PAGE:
Ford Ranger 2012 xlt 3.2 (4x4)

Ford Ranger Review

Rating: 8.0
$53,390 Mrlp
  • Fuel Economy
  • Engine Power
  • CO2 Emissions
  • ANCAP Rating
The Australian-influenced Ford Ranger ute brings one of the most car-like experiences to the segment.
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The Ford Ranger may not be built here, but the big ute arguably has as much right to describe itself as Australian as much as the likes of the Toyota Camry and Holden Cruze.

The Blue Oval’s new-generation utility was designed, engineered and tested primarily by Ford Australia, and predominantly in Victoria.

All-new from the ground up, the Ford Ranger is being sold around the world as part of the company’s One Ford product strategy. It’s imported to Australia from Thailand where it’s built alongside the twin-under-the-skin Mazda BT-50.

There’s no confusing the two utes, though. Where Mazda has opted for a polarising exterior, particularly the drooping front end, Ford has stuck with a design that reflects its long-associated ‘Built Tough’ slogan.

Ford says it mixes elements of US Ford design and the Ford Europe ‘kinetic’ design language, though it’s the former that dominates most – notably the front end with the bold, triple-bar chrome grille.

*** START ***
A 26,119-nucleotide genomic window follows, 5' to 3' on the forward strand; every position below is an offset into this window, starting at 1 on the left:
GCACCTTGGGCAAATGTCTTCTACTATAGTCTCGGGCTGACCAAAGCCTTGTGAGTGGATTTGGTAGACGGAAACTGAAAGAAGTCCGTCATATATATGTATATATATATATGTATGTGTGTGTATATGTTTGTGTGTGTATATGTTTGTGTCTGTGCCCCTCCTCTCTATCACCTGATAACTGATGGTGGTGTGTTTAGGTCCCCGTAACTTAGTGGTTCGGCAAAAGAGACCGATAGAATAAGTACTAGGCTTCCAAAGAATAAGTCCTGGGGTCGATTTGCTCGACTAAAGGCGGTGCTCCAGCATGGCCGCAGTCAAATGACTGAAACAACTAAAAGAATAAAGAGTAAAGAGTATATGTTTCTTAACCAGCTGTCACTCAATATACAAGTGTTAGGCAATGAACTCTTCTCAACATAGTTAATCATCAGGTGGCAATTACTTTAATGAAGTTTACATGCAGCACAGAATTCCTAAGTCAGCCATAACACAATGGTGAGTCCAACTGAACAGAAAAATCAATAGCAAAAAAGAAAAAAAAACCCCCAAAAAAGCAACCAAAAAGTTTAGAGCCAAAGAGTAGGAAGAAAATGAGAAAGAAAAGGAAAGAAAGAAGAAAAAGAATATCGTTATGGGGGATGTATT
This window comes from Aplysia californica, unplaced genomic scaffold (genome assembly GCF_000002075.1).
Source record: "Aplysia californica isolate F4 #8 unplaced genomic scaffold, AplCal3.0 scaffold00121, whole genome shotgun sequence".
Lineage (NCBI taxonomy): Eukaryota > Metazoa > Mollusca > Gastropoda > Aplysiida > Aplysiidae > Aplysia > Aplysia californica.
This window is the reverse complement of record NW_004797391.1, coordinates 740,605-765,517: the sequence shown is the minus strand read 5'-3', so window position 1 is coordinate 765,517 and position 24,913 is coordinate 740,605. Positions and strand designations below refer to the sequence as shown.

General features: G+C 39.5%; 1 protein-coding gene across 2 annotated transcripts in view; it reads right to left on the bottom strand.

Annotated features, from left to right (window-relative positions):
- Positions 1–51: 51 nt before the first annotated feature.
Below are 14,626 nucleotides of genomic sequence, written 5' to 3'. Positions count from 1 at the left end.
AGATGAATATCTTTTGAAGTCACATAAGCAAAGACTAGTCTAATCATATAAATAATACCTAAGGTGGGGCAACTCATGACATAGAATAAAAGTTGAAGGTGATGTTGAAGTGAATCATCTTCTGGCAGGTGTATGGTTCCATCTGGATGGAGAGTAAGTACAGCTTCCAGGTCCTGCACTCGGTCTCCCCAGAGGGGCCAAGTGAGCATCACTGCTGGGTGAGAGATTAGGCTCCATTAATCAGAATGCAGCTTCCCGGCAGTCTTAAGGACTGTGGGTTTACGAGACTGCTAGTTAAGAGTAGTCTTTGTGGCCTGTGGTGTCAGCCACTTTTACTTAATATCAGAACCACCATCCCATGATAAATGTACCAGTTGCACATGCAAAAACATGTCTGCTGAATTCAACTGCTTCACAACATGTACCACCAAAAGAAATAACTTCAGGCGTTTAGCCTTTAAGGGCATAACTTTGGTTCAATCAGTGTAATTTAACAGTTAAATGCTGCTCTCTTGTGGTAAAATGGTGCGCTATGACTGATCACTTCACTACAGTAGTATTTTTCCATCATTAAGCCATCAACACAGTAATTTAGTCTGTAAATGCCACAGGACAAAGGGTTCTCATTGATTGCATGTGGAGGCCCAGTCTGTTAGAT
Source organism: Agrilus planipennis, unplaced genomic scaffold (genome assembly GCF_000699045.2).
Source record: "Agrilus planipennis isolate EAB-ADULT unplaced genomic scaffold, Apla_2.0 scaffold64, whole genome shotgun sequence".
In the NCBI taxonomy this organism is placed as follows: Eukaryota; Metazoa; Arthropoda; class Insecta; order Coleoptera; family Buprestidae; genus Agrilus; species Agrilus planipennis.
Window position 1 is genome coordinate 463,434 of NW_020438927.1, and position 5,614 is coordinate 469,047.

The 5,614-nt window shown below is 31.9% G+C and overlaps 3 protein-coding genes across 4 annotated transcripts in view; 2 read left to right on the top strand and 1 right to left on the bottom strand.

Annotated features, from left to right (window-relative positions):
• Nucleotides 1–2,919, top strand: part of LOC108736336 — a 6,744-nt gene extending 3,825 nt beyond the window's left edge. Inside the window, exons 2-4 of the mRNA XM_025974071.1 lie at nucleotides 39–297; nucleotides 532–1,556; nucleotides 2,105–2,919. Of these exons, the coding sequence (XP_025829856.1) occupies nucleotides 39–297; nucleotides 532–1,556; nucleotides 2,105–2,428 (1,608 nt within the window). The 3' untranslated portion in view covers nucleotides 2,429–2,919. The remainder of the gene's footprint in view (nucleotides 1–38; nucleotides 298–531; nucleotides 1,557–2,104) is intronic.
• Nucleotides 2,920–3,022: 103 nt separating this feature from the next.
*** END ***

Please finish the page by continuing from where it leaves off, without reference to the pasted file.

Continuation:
And it’s arguably the best-looking ute on the market.

The Ford Ranger, released in September 2011, now has its full range available – with supply normalised after disruptions caused by last year’s Thai floods.

There are 20 variants all up, comprising Single Cabs (single-cab chassis, single-cab ute), Super Cabs (extended-cab chassis, extended-cab ute) and Double Cabs (dual-cab chassis, dual-cab ute). There are ‘Hi-rider’ versions with raised suspension, two main trim levels (XT and XLT) and a choice of 4x2 or 4x4.

We tested a Ford Ranger XLT 4x4 dual-cab ute that sits towards the top of the pecking order, a place below the range-topping Wildtrak, and costing from $53,390.

The XLT is a more luxury-focused trim compared with the more workman-like XL.

That brings more convenience/comfort features, such as dual-zone climate control, floor carpets, rain-sensing wipers, auto-dimming rear view mirror, and privacy glass.